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Hi Daniel: A couple of points. 1. While necessity CAN be an excuse for something, it can also be a legitimate reason. It all boils down to whether or not the claimed necessity really IS necessary. 2. About cap and trade. Back in the olden days, cap and trade used to be a conservative, market based solution to pollution, contrasted with the mandated emission standards approach. The idea is standard market economics, pure Adam Smith. The market works (so say free marketeers)when the costs of something are reflected in the price; when producers have to pay the cost of production they have to add that cost into the price they charge and there is an incentive to reduce costs so producers make more profit. Pollution imposes a cost that producers DON'T have to pay because (absent government intervention) they just dump the pollution into the environment and society as a whole pays the price in a damaged ecosystem. In cap and trade, producers have to pay a price to pollute by paying for pollution permits, but they can sell those permits to others if they produce less pollution than they were permitted. This provides a market incentive to reduce pollution, utilizing the "invisible hand" to bring about change instead of just the (free marketeers claim) heavy hand of government mandates. Making people pay for the damage they cause is NOT tyrannical, not in the least.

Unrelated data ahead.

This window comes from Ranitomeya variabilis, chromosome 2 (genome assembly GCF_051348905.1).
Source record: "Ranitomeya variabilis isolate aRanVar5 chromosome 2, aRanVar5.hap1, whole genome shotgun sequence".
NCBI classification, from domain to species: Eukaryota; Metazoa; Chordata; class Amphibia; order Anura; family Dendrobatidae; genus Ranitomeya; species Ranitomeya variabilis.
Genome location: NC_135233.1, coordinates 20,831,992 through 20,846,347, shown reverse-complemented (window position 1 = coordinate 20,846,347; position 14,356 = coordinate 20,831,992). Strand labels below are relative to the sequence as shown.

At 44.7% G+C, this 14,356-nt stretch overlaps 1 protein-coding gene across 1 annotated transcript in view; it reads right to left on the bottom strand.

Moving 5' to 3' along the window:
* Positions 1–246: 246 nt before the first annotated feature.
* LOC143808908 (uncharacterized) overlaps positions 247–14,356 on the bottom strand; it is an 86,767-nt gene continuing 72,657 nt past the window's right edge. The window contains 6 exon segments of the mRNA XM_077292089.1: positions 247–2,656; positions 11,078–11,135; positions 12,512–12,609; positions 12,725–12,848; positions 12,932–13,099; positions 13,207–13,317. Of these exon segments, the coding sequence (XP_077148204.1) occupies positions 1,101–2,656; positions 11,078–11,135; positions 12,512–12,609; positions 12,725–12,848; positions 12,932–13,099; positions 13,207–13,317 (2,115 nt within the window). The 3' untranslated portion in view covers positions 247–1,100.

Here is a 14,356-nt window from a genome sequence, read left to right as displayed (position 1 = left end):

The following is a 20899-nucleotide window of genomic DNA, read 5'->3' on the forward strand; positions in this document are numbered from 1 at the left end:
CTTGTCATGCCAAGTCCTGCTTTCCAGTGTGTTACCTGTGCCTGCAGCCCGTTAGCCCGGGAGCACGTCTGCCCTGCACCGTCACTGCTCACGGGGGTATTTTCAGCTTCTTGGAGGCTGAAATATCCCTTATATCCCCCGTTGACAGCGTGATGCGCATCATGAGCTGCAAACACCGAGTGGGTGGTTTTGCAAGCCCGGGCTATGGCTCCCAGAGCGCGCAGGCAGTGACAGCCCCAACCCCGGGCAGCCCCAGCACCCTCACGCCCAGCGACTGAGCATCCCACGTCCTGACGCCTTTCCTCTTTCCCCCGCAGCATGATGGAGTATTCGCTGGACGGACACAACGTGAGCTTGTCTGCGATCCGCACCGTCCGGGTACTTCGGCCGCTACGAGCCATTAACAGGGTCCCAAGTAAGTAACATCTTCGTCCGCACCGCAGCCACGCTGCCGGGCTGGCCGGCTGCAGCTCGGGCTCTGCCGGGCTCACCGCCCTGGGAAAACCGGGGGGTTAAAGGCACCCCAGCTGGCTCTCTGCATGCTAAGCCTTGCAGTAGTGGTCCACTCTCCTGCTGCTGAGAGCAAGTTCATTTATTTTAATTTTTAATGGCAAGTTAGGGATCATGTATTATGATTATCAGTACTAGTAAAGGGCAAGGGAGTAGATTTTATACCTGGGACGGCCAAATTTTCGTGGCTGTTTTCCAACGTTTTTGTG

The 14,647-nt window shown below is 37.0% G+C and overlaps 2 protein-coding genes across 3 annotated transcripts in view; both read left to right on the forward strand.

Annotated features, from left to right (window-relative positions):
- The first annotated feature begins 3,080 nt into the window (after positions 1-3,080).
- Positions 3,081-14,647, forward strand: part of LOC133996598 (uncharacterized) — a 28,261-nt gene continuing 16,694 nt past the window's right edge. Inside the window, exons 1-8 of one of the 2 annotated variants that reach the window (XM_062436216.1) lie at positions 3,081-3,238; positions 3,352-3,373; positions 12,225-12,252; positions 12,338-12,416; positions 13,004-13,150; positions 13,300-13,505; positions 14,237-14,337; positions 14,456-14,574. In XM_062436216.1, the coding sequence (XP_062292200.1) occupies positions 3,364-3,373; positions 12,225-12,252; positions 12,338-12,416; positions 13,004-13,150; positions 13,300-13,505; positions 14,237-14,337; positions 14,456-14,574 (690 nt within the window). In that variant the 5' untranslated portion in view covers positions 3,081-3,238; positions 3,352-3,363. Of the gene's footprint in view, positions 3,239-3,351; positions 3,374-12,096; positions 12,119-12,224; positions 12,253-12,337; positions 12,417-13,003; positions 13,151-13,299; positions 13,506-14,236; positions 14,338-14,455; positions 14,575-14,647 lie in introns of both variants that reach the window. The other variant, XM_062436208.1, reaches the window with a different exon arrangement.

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I know a lot of liberals and none of the people I know would say that disagreement with the President implies racism. None of the serious commentators on the left say such and (maybe more importantly) President Obama has explicitly disavowed such a sentiment. But I cannot help but think that a lot of the raging paranoia on the right IS motivated in part by racial prejudice. raging left wing paranoia is motivated by a different pathology, but it is also pathological. One of the worst problems of our political discourse these days is the idea that HONEST disagreement is impossible, that the only reason "they" disagree with "us" is that they are reprehensible traitors or greedy bastards. IMO the tea party anger is fueled by that kind of animus, and so was a lot of the anti-religious bigotry tossed about the extremist left. From my (biased) POV, the percentage of crazy right wingers is larger than the proportion of crazies on the left--much larger. But nuts on my side definitely exist and I demounce their nuttiness, both here and when I encounter it. But I denounce it very politely:-) your friend Keith